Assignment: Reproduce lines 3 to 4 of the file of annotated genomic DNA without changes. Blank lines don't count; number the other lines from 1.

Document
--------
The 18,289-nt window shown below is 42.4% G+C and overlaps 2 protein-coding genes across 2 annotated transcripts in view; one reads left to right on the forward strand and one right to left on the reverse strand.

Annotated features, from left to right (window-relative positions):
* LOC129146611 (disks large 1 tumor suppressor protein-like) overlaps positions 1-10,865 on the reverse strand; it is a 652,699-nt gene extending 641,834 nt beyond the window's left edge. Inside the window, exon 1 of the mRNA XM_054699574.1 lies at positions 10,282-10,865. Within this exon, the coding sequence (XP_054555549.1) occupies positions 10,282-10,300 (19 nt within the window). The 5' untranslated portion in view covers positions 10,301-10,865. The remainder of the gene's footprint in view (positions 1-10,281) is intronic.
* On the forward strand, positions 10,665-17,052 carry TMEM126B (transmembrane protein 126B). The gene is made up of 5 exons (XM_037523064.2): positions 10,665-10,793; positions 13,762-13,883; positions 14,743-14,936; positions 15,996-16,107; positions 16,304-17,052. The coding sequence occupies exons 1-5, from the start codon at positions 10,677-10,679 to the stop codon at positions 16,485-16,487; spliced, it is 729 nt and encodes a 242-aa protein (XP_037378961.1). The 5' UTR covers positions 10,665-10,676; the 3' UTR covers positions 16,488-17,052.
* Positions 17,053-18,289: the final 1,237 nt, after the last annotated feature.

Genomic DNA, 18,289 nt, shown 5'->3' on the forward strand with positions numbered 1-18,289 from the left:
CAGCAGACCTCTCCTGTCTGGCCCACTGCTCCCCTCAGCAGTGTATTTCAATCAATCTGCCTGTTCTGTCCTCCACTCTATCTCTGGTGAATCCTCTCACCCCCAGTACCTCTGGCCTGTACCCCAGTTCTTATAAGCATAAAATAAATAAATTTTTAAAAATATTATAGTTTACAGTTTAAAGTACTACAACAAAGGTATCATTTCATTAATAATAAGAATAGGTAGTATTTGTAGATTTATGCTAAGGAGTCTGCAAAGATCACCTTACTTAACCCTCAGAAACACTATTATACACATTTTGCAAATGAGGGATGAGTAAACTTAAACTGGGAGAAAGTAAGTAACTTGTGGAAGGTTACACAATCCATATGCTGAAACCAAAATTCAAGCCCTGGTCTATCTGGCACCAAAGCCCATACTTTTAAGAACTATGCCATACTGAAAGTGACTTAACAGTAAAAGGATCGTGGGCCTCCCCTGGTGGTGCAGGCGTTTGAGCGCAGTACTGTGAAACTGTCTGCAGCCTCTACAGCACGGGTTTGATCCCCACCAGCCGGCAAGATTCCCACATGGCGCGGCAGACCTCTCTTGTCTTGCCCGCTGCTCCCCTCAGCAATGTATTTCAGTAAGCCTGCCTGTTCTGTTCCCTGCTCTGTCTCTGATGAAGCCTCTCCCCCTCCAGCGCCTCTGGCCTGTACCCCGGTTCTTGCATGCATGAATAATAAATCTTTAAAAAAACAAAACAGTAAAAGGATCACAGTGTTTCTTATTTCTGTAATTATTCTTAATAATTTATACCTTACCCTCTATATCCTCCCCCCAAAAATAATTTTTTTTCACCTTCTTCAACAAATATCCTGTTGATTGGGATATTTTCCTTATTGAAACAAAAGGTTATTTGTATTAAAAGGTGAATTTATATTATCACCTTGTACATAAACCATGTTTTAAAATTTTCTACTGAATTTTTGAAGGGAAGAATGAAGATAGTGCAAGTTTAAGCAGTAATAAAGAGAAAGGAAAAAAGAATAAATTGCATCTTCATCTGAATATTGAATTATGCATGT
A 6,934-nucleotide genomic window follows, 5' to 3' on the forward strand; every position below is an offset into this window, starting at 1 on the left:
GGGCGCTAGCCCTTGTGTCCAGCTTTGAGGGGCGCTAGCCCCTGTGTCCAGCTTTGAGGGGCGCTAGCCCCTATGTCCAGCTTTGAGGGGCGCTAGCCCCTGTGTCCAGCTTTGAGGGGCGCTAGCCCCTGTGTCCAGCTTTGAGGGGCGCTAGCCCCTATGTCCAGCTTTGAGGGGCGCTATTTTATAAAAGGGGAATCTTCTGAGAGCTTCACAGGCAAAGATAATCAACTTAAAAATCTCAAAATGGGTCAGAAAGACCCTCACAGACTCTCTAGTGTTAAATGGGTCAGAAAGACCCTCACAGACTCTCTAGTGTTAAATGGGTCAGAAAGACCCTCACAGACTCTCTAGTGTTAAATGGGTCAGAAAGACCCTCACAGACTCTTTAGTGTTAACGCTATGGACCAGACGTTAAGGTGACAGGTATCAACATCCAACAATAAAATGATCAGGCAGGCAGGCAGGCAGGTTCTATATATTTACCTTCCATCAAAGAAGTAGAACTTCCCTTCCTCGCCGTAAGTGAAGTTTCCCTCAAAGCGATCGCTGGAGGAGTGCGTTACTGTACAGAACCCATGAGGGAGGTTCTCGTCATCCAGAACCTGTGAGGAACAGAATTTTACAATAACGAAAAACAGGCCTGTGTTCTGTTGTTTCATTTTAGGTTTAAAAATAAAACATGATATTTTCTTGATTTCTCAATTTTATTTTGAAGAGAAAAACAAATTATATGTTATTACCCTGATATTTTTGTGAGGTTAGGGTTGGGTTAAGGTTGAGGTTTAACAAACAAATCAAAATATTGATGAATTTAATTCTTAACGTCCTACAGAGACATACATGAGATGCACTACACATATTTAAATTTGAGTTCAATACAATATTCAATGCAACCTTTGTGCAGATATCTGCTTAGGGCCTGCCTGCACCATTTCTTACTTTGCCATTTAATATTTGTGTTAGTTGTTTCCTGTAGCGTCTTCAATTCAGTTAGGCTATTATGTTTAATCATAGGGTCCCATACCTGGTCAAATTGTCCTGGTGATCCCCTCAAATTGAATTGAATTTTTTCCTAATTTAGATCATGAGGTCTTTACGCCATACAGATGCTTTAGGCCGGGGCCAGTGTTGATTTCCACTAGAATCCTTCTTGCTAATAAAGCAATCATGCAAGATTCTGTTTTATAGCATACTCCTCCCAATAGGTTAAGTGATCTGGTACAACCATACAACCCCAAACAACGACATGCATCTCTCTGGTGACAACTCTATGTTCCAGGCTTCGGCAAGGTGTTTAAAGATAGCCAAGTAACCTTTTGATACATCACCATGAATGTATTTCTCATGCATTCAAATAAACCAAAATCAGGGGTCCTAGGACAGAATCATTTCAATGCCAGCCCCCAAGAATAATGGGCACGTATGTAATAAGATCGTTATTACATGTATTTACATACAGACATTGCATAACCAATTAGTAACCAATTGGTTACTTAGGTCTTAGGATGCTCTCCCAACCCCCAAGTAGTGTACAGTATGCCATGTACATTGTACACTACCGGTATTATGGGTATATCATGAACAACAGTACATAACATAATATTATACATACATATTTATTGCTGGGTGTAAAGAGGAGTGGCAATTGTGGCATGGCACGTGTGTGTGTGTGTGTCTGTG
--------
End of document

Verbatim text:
* LOC129146611 (disks large 1 tumor suppressor protein-like) overlaps positions 1-10,865 on the reverse strand; it is a 652,699-nt gene extending 641,834 nt beyond the window's left edge. Inside the window, exon 1 of the mRNA XM_054699574.1 lies at positions 10,282-10,865. Within this exon, the coding sequence (XP_054555549.1) occupies positions 10,282-10,300 (19 nt within the window). The 5' untranslated portion in view covers positions 10,301-10,865. The remainder of the gene's footprint in view (positions 1-10,281) is intronic.
* On the forward strand, positions 10,665-17,052 carry TMEM126B (transmembrane protein 126B). The gene is made up of 5 exons (XM_037523064.2): positions 10,665-10,793; positions 13,762-13,883; positions 14,743-14,936; positions 15,996-16,107; positions 16,304-17,052. The coding sequence occupies exons 1-5, from the start codon at positions 10,677-10,679 to the stop codon at positions 16,485-16,487; spliced, it is 729 nt and encodes a 242-aa protein (XP_037378961.1). The 5' UTR covers positions 10,665-10,676; the 3' UTR covers positions 16,488-17,052.